Explorers Chart New Territory

Lt. Zebulon Montgomery Pike is sent on an expedition to the west.

In 1806, the Governor of Upper Louisiana and commander of the army, General James Wilkinson, sent Lt. Zebulon Montgomery Pike on an expedition to the west. Pike perceived his mission as, "to attach the Indians to our government, and to acquire such geographical knowledge of the southwestern boundary of Louisiana (Purchase) as to enable our government to enter into a definite arrangement for a line of demarcation between that territory and North Mexico."

By November of 1806, Pike and his men had reached the site of present day Pueblo. Pike ordered the men to build a log breastwork. The main contingent of his party stayed there while Pike and three men attempted to climb Grand Peak (later renamed Pikes Peak). The men failed at their attempt due to a lack of provisions and snowy conditions. Pike rejoined his men and headed west. They had to skirt the deep Royal Gorge, and the party ended up heading in a huge circle. The group finally headed south into the Wet Mountain Valley and onto Spanish soil. In January of 1807, Pike’s party almost froze to death beneath the forbidding Sangres. Pike and his men endured temperatures below zero, deep snow, blizzards and days without food. On January 18, Pike shot a bison for meat. Finally, most of the party proceeded into the San Luis Valley. Pike was captured by the Spanish and taken to Chihuahua before being released to return east. Pike’s
published account of his expedition would do much to lure men to the west.

After Pike, other daring men explored our country’s western frontier to make maps, learn of it’s natural wealth and find routes for transcontinental rail roads. The expeditions included those of: Major John C. Fremont who stopped at El Pueblo on his 1843-184-4 surveying expedition for the U.S. Topographical Corps. Fremont traveled through Pueblo again in 1848. The private midwinter expedition involved looking for a route for a transcontinental railroad. Fremont had hoped to again secure Kit Carson as his guide, but Kit was unavailable. Instead, the 62-year-old mountain man, Bill Williams, served as Fremont’s guide. the San Juan Mountains, 10 of the party died of cold and starvation.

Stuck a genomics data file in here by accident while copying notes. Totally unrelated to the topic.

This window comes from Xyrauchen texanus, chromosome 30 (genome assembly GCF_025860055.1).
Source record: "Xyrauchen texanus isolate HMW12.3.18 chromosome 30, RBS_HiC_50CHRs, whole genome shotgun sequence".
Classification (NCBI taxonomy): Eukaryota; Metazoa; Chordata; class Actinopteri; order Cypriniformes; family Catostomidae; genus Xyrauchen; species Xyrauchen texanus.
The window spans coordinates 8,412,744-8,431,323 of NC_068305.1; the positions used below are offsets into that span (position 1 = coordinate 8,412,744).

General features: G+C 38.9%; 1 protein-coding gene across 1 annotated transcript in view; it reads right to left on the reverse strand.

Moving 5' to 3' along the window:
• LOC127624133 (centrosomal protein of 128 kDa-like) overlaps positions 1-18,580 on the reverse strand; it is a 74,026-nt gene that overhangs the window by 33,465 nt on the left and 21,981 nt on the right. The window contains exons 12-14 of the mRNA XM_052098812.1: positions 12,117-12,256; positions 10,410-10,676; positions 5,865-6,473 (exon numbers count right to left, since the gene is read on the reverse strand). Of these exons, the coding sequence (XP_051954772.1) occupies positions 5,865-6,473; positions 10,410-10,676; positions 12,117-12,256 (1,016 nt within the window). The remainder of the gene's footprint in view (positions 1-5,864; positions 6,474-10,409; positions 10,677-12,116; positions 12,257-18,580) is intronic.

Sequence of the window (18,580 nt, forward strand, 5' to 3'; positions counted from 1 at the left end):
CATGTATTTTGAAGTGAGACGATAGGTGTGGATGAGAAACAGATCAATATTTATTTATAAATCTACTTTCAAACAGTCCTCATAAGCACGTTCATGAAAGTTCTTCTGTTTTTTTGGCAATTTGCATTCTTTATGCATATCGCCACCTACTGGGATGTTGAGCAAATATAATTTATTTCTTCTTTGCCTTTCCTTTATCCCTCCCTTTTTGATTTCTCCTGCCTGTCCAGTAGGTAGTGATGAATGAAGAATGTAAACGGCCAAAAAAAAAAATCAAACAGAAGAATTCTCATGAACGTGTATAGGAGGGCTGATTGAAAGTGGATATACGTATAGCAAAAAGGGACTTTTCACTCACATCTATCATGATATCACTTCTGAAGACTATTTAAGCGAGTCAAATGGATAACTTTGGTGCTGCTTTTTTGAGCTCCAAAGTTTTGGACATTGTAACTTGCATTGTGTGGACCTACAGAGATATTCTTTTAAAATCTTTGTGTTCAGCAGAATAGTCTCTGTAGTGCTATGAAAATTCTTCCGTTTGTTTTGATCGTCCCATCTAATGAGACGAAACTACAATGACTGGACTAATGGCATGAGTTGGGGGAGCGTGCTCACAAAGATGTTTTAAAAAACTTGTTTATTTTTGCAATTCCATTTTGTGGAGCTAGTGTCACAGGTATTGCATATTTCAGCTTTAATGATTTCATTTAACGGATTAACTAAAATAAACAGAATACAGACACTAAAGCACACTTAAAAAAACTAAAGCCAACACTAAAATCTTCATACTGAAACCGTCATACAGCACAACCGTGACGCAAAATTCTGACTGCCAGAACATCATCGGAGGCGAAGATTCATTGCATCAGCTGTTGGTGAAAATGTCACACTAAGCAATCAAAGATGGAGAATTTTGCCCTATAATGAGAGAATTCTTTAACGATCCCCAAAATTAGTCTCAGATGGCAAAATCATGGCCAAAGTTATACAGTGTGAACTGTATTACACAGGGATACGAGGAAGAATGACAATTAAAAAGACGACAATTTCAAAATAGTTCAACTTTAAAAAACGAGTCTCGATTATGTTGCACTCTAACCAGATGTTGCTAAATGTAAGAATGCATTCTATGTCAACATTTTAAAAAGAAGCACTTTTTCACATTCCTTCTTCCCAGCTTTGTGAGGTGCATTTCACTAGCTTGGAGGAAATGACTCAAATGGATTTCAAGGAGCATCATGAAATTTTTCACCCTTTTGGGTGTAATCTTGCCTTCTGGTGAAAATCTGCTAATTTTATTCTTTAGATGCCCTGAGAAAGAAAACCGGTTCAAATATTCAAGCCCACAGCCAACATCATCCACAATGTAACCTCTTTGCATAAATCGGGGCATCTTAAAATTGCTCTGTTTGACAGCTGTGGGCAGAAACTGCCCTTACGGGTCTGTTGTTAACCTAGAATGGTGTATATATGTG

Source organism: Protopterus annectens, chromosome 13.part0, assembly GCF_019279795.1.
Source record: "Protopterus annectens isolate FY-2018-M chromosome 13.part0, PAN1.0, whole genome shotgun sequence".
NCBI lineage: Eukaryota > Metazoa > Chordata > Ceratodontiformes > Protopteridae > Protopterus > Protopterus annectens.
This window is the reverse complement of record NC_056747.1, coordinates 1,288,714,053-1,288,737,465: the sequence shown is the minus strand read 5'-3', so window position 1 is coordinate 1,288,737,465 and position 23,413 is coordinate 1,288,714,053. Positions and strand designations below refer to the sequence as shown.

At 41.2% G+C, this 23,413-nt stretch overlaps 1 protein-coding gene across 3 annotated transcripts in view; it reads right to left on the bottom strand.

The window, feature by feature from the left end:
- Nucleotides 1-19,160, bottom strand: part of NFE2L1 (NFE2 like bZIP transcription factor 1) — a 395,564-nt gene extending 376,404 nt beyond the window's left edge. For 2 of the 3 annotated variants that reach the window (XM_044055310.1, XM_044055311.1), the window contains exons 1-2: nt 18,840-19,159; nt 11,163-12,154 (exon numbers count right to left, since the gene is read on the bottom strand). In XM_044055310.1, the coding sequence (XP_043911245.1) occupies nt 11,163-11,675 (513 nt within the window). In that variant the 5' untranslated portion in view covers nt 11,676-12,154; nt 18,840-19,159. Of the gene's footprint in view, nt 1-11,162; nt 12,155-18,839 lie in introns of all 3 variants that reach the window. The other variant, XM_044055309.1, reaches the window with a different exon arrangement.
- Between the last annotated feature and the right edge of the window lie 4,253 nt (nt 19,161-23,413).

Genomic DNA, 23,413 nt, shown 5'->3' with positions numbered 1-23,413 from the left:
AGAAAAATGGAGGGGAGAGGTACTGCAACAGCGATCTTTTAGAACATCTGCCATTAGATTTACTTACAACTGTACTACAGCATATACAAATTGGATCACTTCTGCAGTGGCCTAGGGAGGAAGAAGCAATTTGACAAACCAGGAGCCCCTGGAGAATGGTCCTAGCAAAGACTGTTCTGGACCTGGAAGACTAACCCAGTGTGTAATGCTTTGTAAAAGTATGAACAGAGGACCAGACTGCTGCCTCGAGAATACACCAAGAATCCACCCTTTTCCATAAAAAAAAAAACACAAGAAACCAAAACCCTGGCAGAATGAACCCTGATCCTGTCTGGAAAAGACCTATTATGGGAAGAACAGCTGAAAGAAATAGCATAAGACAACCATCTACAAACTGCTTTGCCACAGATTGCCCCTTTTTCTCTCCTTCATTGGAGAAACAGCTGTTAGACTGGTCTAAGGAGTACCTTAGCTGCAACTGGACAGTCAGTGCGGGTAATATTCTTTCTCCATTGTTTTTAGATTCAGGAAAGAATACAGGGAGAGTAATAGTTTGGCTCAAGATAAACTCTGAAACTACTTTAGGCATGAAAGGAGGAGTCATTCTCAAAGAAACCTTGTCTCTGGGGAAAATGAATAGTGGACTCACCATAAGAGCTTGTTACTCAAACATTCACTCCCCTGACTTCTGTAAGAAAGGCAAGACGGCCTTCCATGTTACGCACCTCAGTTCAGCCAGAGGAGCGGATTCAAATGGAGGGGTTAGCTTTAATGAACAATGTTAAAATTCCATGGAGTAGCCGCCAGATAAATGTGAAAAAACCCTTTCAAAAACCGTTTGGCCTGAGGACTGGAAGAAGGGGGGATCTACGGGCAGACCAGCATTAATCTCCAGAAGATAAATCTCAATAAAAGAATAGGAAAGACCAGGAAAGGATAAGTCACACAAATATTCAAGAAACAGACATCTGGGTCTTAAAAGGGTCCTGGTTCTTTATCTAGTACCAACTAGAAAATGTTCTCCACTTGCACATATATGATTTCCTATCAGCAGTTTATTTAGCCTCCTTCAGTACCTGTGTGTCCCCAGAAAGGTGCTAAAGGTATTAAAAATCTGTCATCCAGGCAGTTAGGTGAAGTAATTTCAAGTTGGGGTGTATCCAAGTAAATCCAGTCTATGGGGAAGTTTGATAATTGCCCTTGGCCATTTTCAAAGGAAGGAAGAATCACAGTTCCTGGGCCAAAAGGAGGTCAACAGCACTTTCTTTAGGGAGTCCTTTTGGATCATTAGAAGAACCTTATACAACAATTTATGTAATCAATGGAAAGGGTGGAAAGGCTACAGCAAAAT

President Franklin Pierce sent Arm explorer, Captain John Gunnison, to find the safest and best route for transcontinental railroad. The group camped near present-day Colorado City in August of 1853.

Lt. George Wheeler, a topographic officer for the Army, and his men covered 175,000 square miles of the west between 1869 and– 1879. His mapping efforts included surveying the area around the Spanish Peaks to the south of the Frontier Pathways Scenic and Historic Byway.

Dr. Ferdinand Hayden surveyed the western territories in 1870 including much of the Arkansas River drainage. His party included zoologists, botanists, anthropologists, painters, and William Henry Jackson and their photographer.

Today, Many towns, rivers, mountains and plants bear the names of these brave explorers.